By Chris Seiter

Published on July 13th, 2022

Today we’re going to be talking about if you can expect an avoidant to come back to you after they ghost you. Over the past few years my team and I have had the opportunity to study avoidant individuals in depth and I think the answer we came to might shock you.

First things first though, I’d like to cover the following topics in this article,

  • Help you understand why avoidants ghost
  • Introduce you to the avoidant relationship death wheel
  • The phantom ex seduction

Let’s begin!

What Are Your Chances of Getting Your Ex Boyfriend Back?

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Understanding Why Avoidants Are More Prone To Ghosting You

So, what is the avoidant attachment style?

Simply put, you have an avoidant attachment style if everything in your life revolves around independence and self sufficiency. In other words, if you get into a relationship (of any kind) where your self sufficiency and independence becomes threatened you are prone to “avoid” the catalyst of that problem.

One of the “avoiding” behaviors that an avoidant will employ is ghosting.

Ghosting: the practice of ending a personal relationship with someone by suddenly and without explanation withdrawing from all communication.

Now, where this discussion becomes incredibly complicated is when you consider the fact that there are really two types of avoidants.

  1. The dismissive avoidant
  2. The fearful avoidant

What’s the major difference? Well, if you want to be quick about it the best way to view avoidants on a spectrum.

On one side of the spectrum you have purely avoidant tendencies. On the other side you have purely anxious tendencies.

A dismissive avoidant is going to mostly fall victim to their avoidant side.

However, a fearful avoidant has both anxious and avoidant sides. Which means they’ll be like a leaf in the wind bobbing back and forth between being avoidant and then anxious. This is why fearful avoidant individuals are often confused as having multiple personality disorder.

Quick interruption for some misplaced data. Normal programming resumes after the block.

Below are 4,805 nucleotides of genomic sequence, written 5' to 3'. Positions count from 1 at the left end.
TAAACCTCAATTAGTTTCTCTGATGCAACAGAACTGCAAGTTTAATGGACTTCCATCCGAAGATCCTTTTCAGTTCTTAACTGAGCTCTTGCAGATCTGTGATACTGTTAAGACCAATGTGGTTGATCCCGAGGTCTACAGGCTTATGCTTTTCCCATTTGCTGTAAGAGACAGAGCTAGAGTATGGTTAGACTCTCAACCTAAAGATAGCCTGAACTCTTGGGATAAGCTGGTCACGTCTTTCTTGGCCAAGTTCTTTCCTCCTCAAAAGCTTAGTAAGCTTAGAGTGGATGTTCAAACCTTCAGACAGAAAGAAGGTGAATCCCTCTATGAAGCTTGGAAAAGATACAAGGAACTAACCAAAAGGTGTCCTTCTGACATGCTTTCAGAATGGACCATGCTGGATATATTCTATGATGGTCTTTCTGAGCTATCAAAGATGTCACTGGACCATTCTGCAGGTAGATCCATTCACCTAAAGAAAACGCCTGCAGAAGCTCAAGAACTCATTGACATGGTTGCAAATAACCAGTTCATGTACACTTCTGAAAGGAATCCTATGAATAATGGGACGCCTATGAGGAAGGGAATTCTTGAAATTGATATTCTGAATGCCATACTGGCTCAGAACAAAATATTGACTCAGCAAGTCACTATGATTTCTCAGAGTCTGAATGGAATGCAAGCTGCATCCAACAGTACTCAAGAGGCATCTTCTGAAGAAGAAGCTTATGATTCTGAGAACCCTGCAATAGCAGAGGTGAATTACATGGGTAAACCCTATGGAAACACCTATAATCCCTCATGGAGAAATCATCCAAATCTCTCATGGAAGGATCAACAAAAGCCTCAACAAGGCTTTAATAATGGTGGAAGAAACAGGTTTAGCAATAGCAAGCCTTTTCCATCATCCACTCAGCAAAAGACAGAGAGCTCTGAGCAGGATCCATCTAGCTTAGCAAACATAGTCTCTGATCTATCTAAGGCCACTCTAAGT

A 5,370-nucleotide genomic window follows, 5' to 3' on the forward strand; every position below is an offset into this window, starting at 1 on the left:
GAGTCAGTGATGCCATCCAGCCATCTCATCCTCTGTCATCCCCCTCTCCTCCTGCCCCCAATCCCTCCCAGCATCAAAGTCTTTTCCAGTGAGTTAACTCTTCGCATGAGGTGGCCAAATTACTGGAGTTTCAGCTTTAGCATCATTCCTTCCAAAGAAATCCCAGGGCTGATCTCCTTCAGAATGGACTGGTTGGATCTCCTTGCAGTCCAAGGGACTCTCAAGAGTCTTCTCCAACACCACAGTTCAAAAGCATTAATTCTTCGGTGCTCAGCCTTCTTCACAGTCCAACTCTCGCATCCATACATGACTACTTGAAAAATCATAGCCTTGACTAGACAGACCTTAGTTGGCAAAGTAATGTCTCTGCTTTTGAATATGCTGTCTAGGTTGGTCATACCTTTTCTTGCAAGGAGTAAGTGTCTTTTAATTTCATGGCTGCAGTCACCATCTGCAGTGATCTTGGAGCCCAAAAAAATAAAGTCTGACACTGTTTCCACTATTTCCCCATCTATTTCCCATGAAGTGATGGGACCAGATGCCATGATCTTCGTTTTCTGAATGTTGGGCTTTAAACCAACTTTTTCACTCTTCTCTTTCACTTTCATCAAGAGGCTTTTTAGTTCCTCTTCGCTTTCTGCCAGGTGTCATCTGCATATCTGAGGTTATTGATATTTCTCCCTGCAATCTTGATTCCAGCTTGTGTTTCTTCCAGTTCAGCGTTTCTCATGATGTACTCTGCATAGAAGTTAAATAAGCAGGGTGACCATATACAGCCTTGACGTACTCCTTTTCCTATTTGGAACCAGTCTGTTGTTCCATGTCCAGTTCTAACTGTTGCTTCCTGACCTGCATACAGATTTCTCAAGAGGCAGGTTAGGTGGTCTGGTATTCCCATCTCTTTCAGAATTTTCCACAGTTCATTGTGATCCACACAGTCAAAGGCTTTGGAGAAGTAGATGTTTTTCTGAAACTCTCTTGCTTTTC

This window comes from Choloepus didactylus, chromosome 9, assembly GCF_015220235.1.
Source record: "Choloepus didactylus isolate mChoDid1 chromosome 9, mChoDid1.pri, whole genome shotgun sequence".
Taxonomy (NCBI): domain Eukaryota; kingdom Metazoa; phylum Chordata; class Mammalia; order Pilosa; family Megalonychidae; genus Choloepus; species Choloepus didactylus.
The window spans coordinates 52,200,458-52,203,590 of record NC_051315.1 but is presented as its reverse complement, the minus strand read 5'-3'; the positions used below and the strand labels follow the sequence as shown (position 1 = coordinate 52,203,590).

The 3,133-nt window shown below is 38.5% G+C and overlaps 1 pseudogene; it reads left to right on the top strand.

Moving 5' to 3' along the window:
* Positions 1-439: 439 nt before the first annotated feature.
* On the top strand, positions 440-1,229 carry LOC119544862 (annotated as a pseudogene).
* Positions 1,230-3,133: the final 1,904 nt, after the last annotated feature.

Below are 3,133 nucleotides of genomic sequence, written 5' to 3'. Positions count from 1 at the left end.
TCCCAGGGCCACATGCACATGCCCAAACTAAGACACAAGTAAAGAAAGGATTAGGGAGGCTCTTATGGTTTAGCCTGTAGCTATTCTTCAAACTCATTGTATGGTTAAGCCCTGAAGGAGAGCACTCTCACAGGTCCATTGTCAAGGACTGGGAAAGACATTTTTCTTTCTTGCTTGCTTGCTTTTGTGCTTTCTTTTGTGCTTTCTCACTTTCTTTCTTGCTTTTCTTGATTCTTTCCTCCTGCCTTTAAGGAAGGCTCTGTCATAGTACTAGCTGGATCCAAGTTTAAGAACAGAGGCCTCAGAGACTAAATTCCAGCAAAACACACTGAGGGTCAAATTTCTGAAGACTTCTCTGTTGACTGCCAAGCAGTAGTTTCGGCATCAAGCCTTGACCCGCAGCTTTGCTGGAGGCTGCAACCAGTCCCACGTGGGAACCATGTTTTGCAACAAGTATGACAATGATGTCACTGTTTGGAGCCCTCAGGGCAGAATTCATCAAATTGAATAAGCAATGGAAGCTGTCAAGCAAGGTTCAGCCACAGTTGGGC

In fact, one of my colleagues, Tyler Ramsey, discussed this concept in this interview I conducted with him a few months back,

One of the hard truths is that a lot of times a fearful avoidant will attempt to cope with rebound after rebound after rebound. They’re very subject to rebounds because they have that anxious side of them. They can fall victim to that honeymoon phase. They’ll just go from one to the 111th person to the next but after a while they get tired of it. They re-reflect back on themselves and go, “gosh, maybe I had it good for with that one person from way long ago, maybe I’m never gonna find someone, maybe, you know, I’m gonna spend my life alone forever.” Why can’t I stay in a relationship for so long?

So, all of this is to say that usually a fearful avoidant will find it harder to ghost long term as opposed to a dismissive avoidant because a fearful avoidant can fall victim to their anxious attachment style.

How The Avoidant Relationship Death Wheel Relates Explains Ghosting

Over the past few months no graphic has been used on my website more than this one right here,

I call it my relationship death wheel because it basically explains, from an avoidant perspective, the life cycle of their relationships and if you look close enough you’ll find that it can actually help answer the question on if they are going to come back after they ghost you.

There are eight stages to it.

  1. They start off wanting someone to love them
  2. They start dating you and think they’ve found that someone
  3. Then they start to notice some worrying things while dating you
  4. These worrying things cause them to consider leaving you
  5. Then they actually do leave you
  6. Then they are happy they left
  7. Then they feel lonely
  8. Then they wonder why they can’t ever find the perfect person

And the cycle continues again and again and again.

Now, for our purposes the important things I’d like to talk about are these stages right here,

What Are Your Chances of Getting Your Ex Boyfriend Back?

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I was kind enough to color code the parts we are talking about.

  • Red: Your avoidant partner noticing some worrying thing
  • Grey: Them deciding to leave the relationship
  • Orange: Them happy they left
  • Green: Them feeling lonely

The Red Part Of The Wheel

This is typically where in your relationship your partner begins to pick up on behaviors that will cause them to “avoid.”

Generally speaking it can be lumped into these categories,

  • Your anxious side comes out triggering their avoidant side
  • Their avoidant side gets triggered because the relationship is taking a step forward